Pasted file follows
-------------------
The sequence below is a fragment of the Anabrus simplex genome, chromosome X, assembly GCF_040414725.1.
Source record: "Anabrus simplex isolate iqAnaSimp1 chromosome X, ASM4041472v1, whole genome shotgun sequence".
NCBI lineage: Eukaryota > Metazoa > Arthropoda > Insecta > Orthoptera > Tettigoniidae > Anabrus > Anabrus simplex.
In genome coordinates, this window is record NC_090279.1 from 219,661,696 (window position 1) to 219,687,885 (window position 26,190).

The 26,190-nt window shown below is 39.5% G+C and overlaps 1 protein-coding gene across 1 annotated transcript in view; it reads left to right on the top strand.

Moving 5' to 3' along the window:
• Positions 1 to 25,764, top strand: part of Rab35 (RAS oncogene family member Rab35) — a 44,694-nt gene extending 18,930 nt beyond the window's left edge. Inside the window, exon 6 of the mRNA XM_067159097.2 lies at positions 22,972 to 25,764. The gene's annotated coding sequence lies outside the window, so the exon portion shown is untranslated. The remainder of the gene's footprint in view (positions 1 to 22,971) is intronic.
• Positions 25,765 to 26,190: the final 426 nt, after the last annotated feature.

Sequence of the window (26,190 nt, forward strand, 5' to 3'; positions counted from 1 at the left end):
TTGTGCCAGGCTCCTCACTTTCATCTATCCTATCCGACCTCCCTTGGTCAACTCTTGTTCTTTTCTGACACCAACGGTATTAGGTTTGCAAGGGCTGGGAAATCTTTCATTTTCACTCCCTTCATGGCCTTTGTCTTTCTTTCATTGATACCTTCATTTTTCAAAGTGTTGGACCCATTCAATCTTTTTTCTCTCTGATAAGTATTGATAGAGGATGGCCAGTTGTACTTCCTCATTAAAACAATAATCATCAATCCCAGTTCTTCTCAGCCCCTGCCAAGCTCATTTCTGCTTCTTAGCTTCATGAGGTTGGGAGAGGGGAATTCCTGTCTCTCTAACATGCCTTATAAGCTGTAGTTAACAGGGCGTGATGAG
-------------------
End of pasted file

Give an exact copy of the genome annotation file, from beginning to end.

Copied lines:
The sequence below is a fragment of the Anabrus simplex genome, chromosome X, assembly GCF_040414725.1.
Source record: "Anabrus simplex isolate iqAnaSimp1 chromosome X, ASM4041472v1, whole genome shotgun sequence".
NCBI lineage: Eukaryota > Metazoa > Arthropoda > Insecta > Orthoptera > Tettigoniidae > Anabrus > Anabrus simplex.
In genome coordinates, this window is record NC_090279.1 from 219,661,696 (window position 1) to 219,687,885 (window position 26,190).

The 26,190-nt window shown below is 39.5% G+C and overlaps 1 protein-coding gene across 1 annotated transcript in view; it reads left to right on the top strand.

Moving 5' to 3' along the window:
• Positions 1 to 25,764, top strand: part of Rab35 (RAS oncogene family member Rab35) — a 44,694-nt gene extending 18,930 nt beyond the window's left edge. Inside the window, exon 6 of the mRNA XM_067159097.2 lies at positions 22,972 to 25,764. The gene's annotated coding sequence lies outside the window, so the exon portion shown is untranslated. The remainder of the gene's footprint in view (positions 1 to 22,971) is intronic.
• Positions 25,765 to 26,190: the final 426 nt, after the last annotated feature.

Sequence of the window (26,190 nt, forward strand, 5' to 3'; positions counted from 1 at the left end):
TTGTGCCAGGCTCCTCACTTTCATCTATCCTATCCGACCTCCCTTGGTCAACTCTTGTTCTTTTCTGACACCAACGGTATTAGGTTTGCAAGGGCTGGGAAATCTTTCATTTTCACTCCCTTCATGGCCTTTGTCTTTCTTTCATTGATACCTTCATTTTTCAAAGTGTTGGACCCATTCAATCTTTTTTCTCTCTGATAAGTATTGATAGAGGATGGCCAGTTGTACTTCCTCATTAAAACAATAATCATCAATCCCAGTTCTTCTCAGCCCCTGCCAAGCTCATTTCTGCTTCTTAGCTTCATGAGGTTGGGAGAGGGGAATTCCTGTCTCTCTAACATGCCTTATAAGCTGTAGTTAACAGGGCGTGATGAG